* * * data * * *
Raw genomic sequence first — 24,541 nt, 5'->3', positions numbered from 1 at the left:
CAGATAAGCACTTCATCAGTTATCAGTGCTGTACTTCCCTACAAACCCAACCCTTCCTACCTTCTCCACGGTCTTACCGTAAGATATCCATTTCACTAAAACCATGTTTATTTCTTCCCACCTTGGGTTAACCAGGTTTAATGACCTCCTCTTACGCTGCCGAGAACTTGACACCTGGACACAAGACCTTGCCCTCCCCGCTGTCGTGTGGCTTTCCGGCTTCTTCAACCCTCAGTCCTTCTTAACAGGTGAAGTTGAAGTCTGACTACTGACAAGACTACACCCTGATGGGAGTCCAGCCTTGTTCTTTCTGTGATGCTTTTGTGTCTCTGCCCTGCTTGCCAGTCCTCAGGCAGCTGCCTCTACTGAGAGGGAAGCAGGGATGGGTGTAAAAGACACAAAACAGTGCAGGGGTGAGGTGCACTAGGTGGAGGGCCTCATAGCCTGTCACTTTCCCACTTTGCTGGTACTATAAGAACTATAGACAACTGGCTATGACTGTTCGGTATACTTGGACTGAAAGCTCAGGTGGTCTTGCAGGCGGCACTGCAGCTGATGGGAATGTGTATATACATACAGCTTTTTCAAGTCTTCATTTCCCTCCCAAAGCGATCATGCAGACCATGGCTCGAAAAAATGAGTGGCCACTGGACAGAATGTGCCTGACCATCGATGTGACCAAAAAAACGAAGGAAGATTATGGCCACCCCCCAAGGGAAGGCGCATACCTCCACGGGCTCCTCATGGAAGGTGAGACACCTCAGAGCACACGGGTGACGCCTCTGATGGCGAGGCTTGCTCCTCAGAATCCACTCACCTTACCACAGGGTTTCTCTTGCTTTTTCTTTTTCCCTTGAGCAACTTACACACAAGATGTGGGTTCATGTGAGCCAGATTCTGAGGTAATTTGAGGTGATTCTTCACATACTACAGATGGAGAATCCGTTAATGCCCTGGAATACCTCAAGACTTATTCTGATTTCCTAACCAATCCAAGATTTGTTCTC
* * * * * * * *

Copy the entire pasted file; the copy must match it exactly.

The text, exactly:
Raw genomic sequence first — 24,541 nt, 5'->3', positions numbered from 1 at the left:
CAGATAAGCACTTCATCAGTTATCAGTGCTGTACTTCCCTACAAACCCAACCCTTCCTACCTTCTCCACGGTCTTACCGTAAGATATCCATTTCACTAAAACCATGTTTATTTCTTCCCACCTTGGGTTAACCAGGTTTAATGACCTCCTCTTACGCTGCCGAGAACTTGACACCTGGACACAAGACCTTGCCCTCCCCGCTGTCGTGTGGCTTTCCGGCTTCTTCAACCCTCAGTCCTTCTTAACAGGTGAAGTTGAAGTCTGACTACTGACAAGACTACACCCTGATGGGAGTCCAGCCTTGTTCTTTCTGTGATGCTTTTGTGTCTCTGCCCTGCTTGCCAGTCCTCAGGCAGCTGCCTCTACTGAGAGGGAAGCAGGGATGGGTGTAAAAGACACAAAACAGTGCAGGGGTGAGGTGCACTAGGTGGAGGGCCTCATAGCCTGTCACTTTCCCACTTTGCTGGTACTATAAGAACTATAGACAACTGGCTATGACTGTTCGGTATACTTGGACTGAAAGCTCAGGTGGTCTTGCAGGCGGCACTGCAGCTGATGGGAATGTGTATATACATACAGCTTTTTCAAGTCTTCATTTCCCTCCCAAAGCGATCATGCAGACCATGGCTCGAAAAAATGAGTGGCCACTGGACAGAATGTGCCTGACCATCGATGTGACCAAAAAAACGAAGGAAGATTATGGCCACCCCCCAAGGGAAGGCGCATACCTCCACGGGCTCCTCATGGAAGGTGAGACACCTCAGAGCACACGGGTGACGCCTCTGATGGCGAGGCTTGCTCCTCAGAATCCACTCACCTTACCACAGGGTTTCTCTTGCTTTTTCTTTTTCCCTTGAGCAACTTACACACAAGATGTGGGTTCATGTGAGCCAGATTCTGAGGTAATTTGAGGTGATTCTTCACATACTACAGATGGAGAATCCGTTAATGCCCTGGAATACCTCAAGACTTATTCTGATTTCCTAACCAATCCAAGATTTGTTCTC